Patients should submit copies of all bills to your car insurance company even if they believe the doctor or medical providers may also have submitted the bill to PIP. The patient should later send the bill to major medical. If the doctor's office and injured person does not keep their attorney's office informed in writing of unpaid medical bills, the attorney will not have sufficient information to provide to the defendant's insurance company and the Court when trying to settle a case.
4. New Care paths in Car Accident Cases Starting in 1999, all medical providers must follow "care paths" and most non emergency treatment approved by the car insurance company. Please make sure all treatment and bills are pre- approved by the car insurance company. The treating doctor should also contact the car insurance company prior to MRI or extensive treatment.
5. Dispute Resolution to require Payment of Doctor and MRI Bills following a car accident The intent of the no fault statute is to require speedy payment of hospital and doctor bills and prevent delay by insurance companies. An aggrieved personal injury protection claimant is entitled to receive "prompt payment of medical expenses, lost wages, essential services, survivor benefits and funeral expenses... without having to wait the outcome of protracted litigation." Kubiak v. Allstate Insurance Co., 198 N.J. Super. 115, 119 (App. Div. 1984), cert. den. 101 N.J. 290; Hoqlin v. Nationwide Mutual Insurance Co., 144 N.J. Super. 475, 479 (App. Div. 1976). This, together with the right to interest on overdue payments (then N.J.S.A. 39:6A 5(c)) and the ability under Rule 4:42 9(a)(6) to recover counsel fees if successful in the action should sufficiently guard against situations where an injured party is subjected to protracted aggravated consequences because of an insurer's failure to pay. Kubiak 198 N.J. Super. 119 120.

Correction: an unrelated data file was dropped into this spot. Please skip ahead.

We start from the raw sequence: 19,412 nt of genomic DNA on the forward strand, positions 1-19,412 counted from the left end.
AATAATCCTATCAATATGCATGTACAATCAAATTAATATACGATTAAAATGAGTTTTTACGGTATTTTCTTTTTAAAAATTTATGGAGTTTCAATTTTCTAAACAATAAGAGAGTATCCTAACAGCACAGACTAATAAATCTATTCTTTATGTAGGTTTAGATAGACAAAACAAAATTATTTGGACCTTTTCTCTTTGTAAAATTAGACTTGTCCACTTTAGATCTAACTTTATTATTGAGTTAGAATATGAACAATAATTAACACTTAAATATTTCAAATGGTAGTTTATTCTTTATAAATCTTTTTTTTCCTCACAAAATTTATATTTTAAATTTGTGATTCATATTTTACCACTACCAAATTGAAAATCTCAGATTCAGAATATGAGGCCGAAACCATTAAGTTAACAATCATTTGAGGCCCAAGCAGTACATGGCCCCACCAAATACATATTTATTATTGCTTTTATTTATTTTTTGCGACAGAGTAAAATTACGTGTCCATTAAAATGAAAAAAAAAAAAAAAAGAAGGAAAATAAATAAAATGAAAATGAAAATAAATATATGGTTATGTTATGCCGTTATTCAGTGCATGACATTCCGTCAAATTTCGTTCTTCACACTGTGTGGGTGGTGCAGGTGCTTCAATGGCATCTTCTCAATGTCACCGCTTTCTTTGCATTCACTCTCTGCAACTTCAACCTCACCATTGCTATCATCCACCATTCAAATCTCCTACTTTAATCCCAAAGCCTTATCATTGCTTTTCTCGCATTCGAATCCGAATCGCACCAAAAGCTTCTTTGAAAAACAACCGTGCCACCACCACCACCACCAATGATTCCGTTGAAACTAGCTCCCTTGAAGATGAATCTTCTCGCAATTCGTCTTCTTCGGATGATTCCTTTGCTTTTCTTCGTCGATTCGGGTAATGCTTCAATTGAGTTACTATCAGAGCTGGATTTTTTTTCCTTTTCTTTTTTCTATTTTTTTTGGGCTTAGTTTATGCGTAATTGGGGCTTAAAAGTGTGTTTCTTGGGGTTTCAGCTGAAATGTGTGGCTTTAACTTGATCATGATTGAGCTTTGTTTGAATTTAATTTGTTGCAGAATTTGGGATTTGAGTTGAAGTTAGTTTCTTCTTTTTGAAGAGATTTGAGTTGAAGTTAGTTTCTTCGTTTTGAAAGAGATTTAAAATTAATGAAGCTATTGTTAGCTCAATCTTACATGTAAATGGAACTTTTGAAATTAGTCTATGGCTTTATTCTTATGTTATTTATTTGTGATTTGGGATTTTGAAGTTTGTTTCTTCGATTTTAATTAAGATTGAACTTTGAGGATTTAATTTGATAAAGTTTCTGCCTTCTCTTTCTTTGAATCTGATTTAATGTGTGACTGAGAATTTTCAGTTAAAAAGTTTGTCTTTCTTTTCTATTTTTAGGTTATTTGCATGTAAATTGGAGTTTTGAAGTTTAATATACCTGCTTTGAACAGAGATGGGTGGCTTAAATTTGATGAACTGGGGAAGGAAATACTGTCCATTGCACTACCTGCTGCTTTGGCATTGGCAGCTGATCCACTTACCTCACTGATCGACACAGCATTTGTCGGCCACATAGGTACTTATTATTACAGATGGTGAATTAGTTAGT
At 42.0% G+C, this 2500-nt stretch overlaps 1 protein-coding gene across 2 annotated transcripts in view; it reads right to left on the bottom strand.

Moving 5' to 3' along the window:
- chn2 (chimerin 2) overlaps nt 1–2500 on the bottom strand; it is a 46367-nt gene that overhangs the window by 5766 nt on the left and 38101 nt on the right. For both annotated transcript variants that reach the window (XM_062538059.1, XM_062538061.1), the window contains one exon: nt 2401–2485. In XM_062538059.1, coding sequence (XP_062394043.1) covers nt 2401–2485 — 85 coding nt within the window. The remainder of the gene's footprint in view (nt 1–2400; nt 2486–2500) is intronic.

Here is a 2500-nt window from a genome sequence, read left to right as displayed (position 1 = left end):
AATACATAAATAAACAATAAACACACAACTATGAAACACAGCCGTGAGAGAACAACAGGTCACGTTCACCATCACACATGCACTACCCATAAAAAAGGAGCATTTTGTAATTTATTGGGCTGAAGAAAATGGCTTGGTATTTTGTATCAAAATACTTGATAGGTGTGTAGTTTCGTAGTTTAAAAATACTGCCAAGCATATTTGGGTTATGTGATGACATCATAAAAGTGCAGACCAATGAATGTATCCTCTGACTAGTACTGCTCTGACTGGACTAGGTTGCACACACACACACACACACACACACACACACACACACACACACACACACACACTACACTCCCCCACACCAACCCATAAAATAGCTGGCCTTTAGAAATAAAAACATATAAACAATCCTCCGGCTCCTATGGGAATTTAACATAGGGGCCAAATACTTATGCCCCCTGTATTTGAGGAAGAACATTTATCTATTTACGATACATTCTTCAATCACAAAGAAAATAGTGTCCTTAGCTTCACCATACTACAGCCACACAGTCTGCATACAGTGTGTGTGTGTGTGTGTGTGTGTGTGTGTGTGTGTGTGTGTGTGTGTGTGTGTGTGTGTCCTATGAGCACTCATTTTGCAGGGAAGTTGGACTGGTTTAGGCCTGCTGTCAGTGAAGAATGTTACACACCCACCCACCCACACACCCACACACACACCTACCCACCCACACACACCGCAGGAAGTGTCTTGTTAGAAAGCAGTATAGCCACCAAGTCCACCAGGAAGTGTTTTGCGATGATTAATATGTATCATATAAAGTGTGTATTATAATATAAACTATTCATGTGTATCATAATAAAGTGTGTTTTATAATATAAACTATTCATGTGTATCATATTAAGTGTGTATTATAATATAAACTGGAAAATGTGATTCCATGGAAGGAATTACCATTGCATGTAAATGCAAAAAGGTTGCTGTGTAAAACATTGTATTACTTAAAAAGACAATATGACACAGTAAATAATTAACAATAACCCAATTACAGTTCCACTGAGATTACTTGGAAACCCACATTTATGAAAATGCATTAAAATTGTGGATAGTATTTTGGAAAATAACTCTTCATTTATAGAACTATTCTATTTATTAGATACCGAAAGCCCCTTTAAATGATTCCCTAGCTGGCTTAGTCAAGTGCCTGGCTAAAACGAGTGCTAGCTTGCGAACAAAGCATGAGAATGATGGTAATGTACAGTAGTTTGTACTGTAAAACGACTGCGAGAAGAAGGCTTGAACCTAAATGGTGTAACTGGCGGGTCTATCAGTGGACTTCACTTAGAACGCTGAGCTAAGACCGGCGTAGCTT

Disputes between the insurer and claimant as to whether or not benefits are due under the PIP statute may be resolved, at the election of either the claimant or the insurer, either by binding arbitration or by civil litigation. NJSA 39:6A-5(i) and NJSA 39:6A-5.1a, New Jersey Auto Insurance Law p 159 (GANN 2000) If the insurance company continues to delay and fails to pay medical benefits, the insured can either file suit in the Superior Court or file a demand for dispute resolution with American Arbitration Association. In New Jersey their office is located 1 Executive Drive, Somerset, New Jersey 08873. Filing fees are $325, paid by either the doctor/treatment provider or the patient. The check should be payable to the American Arbitration Association.